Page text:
We all know that trade shows have evolved and long gone are the days when exhibitors came back with order books bursting at the seams or pockets full of cash (although if this is you, then high-five and keep up the good work!). I think most people in the industry would agree that as we approach the 2020’s, trade shows are much more about establishing a connection and laying the foundations for future business transactions – in fact industry research shows that 50% of post-show sales happen between 7-18 months after the event (Micahel Hughes – TradeShow Week Magazine).

But so often we still hear clients who are disappointed that some of the really positive conversations they have at trade shows seem to come to nothing, as the red hot prospect ghosts them every time they try and make contact. We hear stories of 20 minute conversations at a show, where the visitor was asking about the price, logistics, after-care and servicing, all the sorts of questions you’d expect for someone who’s gearing up to buy – only for them to ignore every attempt at continuing the conversation when they’re back in the office. So, what happened between those good vibes and the cold shoulder?


In general, we’re pretty polite, especially in business. As humans, most of us like people adult-business-discussion-2182977to like us and we like to make others feel good. So we’ll very politely stop and chat, make the appropriate noises of agreement, ask the questions an exhibitor expects of us – all giving the impression that we’re really interested in what they’re offering when really we just don’t want to hurt someone’s feelings.

If you’re an exhibitor, that’s why working on that opening line and filtering script before you hit the show floor is SO important. Asking the right questions to really understand what a visitor’s problem actually is, will give you all the evidence you need as to whether your product or service is the solution. We’ve said it before, but if a visitor can’t clearly articulate to you what their problem is, they are unlikely to be in a position to buy from you.  And if you find yourself in the position of chatting to an exhibitor, remember that you’re doing them more of a favour by politely letting them know you’re not in the market for their service, than smiling encouragingly whilst they give you every feature and benefit from their carefully scripted pitch.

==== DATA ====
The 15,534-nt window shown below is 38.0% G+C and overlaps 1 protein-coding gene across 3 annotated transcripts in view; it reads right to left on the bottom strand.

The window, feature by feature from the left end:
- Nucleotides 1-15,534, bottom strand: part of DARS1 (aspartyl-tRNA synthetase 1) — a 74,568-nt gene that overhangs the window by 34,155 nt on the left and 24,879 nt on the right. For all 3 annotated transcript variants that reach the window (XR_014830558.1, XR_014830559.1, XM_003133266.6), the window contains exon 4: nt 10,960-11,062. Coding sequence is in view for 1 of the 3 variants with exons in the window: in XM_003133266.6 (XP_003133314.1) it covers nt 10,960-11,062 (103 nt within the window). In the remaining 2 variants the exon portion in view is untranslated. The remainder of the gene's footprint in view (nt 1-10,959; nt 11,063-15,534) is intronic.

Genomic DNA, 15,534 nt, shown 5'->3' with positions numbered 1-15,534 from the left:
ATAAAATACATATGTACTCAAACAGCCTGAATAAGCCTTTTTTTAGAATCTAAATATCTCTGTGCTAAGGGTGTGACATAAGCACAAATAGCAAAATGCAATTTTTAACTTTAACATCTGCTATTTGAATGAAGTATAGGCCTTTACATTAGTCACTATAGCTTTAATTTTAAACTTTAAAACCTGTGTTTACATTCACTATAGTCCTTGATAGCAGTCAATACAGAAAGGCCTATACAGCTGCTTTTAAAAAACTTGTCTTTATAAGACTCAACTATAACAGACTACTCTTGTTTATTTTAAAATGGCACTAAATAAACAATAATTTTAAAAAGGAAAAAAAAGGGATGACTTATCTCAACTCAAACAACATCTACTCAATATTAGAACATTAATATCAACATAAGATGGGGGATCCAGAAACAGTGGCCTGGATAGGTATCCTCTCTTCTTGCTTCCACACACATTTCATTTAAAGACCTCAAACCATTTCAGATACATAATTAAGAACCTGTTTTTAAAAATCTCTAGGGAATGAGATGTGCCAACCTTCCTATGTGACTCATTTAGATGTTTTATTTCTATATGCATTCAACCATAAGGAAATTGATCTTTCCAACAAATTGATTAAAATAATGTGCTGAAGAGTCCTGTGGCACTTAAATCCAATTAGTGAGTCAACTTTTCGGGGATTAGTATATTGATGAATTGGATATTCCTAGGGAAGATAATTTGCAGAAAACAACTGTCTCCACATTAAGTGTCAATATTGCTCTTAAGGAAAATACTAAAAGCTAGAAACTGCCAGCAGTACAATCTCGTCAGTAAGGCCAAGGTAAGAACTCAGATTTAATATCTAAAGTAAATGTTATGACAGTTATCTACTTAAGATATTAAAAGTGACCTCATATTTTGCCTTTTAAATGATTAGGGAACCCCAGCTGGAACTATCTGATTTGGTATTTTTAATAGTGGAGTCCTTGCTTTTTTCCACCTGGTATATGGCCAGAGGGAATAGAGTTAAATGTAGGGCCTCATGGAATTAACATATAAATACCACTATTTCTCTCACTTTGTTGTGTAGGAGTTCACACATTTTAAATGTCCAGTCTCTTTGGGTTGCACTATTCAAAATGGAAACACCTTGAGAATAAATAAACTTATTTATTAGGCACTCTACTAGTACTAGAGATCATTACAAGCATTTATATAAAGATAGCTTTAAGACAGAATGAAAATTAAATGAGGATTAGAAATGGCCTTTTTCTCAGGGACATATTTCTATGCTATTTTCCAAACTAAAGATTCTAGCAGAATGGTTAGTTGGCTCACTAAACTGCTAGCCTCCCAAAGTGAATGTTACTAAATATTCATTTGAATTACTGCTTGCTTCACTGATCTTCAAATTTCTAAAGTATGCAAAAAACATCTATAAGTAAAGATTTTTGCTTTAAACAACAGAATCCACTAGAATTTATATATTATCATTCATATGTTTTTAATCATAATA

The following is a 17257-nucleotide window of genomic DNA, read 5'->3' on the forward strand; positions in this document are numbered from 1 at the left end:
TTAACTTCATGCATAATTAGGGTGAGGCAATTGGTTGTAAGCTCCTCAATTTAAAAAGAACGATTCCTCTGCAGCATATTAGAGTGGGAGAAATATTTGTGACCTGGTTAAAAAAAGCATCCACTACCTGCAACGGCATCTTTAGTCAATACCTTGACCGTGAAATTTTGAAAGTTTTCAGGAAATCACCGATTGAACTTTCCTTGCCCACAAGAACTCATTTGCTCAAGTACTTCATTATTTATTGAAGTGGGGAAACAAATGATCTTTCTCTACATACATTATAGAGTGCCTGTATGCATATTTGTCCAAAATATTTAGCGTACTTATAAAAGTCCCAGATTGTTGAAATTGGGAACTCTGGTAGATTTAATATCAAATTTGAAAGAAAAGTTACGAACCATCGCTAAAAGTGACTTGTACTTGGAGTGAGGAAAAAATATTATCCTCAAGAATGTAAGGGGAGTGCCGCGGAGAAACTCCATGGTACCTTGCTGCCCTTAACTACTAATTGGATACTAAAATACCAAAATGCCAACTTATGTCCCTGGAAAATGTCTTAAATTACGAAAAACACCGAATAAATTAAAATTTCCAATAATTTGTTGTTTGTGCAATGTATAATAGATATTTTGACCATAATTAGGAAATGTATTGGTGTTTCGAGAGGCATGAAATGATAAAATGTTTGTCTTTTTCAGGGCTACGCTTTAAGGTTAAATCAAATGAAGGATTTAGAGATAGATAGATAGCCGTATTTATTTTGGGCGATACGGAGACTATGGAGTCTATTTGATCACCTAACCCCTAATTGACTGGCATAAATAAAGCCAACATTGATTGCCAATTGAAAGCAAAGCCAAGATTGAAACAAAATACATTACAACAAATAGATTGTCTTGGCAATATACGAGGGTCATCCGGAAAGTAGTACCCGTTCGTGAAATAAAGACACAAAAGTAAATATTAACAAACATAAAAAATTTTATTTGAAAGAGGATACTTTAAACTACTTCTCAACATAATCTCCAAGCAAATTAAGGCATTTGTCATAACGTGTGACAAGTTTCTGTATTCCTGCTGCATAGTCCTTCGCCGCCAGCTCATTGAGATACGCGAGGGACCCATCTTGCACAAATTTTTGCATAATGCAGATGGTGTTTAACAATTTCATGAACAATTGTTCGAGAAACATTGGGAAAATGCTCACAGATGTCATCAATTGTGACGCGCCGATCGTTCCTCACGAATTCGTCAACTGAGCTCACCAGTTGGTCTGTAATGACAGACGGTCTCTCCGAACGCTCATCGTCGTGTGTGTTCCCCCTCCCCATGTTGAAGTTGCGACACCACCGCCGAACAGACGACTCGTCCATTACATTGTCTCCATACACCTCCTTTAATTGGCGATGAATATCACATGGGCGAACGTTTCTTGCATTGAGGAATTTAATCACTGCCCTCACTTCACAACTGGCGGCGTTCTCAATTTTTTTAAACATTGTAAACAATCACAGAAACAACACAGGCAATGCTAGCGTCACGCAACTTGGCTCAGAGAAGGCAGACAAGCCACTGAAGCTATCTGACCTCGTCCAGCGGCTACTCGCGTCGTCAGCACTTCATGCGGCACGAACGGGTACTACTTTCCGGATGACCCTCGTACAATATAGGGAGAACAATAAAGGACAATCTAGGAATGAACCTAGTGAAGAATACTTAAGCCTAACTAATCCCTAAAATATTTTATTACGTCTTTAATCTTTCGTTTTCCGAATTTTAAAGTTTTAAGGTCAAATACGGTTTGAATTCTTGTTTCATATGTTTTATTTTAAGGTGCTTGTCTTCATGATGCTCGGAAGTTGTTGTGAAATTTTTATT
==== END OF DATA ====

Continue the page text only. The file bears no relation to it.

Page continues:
…But not maliciously.  It’s linked to the point above, but so often visitors come to their wrong-way-167535_1920industry event with every intention of finding all the latest innovations, initiatives and solutions to kick their business up a gear. Whilst there, they are immersed in a world of what their future could look like, how their processes could be slicker, how those new products can help them beat their competitors, and how they could have a happier, healthier and more efficient workforce. Every conversation with an exhibitor is brimming with enthusiasm about how they’re going to change and evolve and every exhibitor gets excited about  their hot new leads.

But back in the office, with Moira off sick, customers late paying their invoices, a couple of vans off the road and / or a hole in the roof, suddenly the time doesn’t quite seem right to make the risky switch to a new IT provider or introduce weekly well-being sessions for the team.  It’s not that visitors weren’t genuine in the conversations they had with exhibitors last week, it’s just back in the real world, fighting today’s real problems is the priority rather than thinking about how they tackle the future.